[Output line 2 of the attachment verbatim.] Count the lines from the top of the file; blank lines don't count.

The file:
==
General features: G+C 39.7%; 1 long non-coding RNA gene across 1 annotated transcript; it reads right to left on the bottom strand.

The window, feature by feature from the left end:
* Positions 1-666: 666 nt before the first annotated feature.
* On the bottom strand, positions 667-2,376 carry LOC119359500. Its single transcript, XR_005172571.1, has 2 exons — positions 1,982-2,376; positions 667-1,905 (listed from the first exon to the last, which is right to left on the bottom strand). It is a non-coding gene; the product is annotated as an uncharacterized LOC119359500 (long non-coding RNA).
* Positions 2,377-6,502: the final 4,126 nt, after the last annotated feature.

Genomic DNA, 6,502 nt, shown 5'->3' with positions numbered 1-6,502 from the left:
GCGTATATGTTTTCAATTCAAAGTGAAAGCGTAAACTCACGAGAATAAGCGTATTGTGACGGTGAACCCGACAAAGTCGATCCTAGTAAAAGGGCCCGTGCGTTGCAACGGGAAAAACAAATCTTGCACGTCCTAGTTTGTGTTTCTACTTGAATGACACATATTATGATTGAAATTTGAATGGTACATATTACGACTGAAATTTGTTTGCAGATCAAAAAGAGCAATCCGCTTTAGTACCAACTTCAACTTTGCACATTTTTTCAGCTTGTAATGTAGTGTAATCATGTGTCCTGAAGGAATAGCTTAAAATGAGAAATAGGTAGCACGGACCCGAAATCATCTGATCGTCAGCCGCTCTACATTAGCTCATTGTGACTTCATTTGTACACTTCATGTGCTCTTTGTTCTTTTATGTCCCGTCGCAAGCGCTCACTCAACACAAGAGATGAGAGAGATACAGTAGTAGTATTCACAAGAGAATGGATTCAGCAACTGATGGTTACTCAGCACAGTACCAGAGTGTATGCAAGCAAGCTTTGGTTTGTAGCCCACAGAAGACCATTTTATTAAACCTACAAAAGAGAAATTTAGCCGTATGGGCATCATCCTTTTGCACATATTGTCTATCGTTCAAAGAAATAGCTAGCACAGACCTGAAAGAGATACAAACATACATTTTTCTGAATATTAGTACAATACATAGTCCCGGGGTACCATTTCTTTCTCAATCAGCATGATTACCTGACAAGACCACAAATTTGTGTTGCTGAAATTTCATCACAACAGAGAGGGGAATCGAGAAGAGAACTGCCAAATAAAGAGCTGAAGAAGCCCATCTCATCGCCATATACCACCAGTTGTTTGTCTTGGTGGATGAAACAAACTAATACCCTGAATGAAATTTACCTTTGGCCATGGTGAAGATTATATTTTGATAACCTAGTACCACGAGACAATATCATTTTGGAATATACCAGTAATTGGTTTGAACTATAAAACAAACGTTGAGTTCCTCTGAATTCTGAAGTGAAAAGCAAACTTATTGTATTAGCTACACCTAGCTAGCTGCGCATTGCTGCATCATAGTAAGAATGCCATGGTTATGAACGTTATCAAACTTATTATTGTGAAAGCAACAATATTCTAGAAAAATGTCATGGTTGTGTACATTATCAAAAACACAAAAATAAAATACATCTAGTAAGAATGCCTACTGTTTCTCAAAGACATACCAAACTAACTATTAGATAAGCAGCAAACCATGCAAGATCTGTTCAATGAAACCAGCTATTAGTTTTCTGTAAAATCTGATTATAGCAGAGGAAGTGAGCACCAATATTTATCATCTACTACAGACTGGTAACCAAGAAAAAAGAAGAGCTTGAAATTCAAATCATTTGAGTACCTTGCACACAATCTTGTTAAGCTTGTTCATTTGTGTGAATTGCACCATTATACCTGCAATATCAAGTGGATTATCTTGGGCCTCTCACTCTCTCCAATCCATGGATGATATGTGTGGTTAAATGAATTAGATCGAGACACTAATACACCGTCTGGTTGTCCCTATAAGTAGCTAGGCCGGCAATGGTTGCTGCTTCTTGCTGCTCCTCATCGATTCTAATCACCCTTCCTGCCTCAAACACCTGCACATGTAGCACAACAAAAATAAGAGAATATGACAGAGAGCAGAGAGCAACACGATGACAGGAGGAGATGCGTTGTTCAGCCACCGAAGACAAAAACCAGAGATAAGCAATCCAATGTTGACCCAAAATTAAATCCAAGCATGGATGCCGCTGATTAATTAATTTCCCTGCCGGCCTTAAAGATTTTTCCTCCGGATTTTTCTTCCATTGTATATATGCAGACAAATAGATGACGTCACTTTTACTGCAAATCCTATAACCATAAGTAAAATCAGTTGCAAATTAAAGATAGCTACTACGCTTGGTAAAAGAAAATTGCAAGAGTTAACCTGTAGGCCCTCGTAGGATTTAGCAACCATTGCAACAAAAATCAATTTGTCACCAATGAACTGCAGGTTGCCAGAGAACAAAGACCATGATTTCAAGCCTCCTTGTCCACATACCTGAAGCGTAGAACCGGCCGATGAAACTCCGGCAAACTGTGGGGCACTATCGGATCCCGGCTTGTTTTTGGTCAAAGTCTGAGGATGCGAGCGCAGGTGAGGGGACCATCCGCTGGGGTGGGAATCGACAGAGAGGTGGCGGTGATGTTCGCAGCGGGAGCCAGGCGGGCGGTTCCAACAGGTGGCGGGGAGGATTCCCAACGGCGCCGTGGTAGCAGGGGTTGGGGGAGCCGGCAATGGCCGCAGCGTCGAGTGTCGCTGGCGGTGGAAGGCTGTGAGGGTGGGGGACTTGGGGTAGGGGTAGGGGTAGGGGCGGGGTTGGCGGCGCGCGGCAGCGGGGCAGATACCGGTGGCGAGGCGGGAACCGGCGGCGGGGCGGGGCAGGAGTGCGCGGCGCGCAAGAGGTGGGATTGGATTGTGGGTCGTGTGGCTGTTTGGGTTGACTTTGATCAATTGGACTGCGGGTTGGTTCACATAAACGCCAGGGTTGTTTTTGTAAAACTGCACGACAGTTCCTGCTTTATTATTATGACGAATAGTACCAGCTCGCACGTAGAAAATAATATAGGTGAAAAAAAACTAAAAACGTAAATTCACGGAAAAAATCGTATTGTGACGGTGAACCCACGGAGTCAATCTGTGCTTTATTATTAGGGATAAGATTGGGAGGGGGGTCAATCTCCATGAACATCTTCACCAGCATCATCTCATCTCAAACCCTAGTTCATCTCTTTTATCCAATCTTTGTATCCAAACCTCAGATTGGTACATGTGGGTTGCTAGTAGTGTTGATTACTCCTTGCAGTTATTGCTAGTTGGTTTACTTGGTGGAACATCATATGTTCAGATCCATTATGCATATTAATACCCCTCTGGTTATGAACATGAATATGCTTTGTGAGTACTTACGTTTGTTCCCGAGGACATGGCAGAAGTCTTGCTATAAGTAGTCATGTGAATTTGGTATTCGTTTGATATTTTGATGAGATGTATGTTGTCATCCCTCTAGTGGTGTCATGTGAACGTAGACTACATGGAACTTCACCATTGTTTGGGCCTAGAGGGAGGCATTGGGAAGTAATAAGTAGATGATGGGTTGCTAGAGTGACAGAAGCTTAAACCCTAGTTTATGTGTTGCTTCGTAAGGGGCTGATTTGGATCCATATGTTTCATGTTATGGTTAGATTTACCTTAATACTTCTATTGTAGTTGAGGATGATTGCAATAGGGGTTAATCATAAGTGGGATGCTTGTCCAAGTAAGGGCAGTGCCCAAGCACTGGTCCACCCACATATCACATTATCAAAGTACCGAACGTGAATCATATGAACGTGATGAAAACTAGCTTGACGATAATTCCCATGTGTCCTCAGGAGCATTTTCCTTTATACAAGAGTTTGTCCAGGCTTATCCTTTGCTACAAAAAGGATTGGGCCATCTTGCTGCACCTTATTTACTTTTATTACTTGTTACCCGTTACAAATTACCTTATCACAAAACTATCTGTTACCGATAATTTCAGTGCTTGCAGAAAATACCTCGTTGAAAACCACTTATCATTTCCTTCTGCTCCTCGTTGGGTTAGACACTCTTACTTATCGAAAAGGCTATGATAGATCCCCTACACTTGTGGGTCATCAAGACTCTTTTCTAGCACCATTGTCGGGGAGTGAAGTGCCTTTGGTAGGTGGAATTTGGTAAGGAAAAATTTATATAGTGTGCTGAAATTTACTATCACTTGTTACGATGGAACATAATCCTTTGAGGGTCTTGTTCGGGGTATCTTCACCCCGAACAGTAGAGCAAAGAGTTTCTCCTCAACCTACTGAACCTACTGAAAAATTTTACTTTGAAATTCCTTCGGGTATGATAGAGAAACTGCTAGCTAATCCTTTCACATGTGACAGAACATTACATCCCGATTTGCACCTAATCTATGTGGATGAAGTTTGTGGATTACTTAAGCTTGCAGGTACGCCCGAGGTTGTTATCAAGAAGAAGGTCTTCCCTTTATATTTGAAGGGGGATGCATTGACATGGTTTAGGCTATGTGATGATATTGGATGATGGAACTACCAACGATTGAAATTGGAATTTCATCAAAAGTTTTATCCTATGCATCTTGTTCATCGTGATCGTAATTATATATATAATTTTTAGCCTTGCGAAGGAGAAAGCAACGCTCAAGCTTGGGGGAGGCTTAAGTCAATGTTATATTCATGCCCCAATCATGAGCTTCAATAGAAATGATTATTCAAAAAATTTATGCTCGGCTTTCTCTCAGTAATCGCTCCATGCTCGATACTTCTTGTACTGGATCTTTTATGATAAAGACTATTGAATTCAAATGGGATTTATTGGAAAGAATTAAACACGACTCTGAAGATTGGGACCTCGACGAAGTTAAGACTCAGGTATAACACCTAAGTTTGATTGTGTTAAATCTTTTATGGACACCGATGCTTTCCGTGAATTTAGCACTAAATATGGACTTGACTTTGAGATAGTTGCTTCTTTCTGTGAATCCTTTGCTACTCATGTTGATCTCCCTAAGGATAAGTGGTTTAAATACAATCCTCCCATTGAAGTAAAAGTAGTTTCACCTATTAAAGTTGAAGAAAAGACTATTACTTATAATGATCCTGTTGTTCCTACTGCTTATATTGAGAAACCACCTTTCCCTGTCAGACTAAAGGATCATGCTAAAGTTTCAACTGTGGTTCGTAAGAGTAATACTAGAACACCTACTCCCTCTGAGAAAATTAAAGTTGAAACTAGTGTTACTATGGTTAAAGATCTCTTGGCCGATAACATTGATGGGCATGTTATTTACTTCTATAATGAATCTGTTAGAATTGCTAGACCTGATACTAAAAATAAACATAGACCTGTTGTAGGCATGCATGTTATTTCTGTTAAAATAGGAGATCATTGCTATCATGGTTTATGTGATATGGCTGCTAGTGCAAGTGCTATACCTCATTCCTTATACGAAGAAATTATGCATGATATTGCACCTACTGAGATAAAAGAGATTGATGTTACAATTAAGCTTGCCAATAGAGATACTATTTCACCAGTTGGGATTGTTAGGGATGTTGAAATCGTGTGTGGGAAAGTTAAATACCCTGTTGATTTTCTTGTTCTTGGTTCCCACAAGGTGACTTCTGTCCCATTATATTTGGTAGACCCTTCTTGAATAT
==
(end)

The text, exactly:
The window, feature by feature from the left end: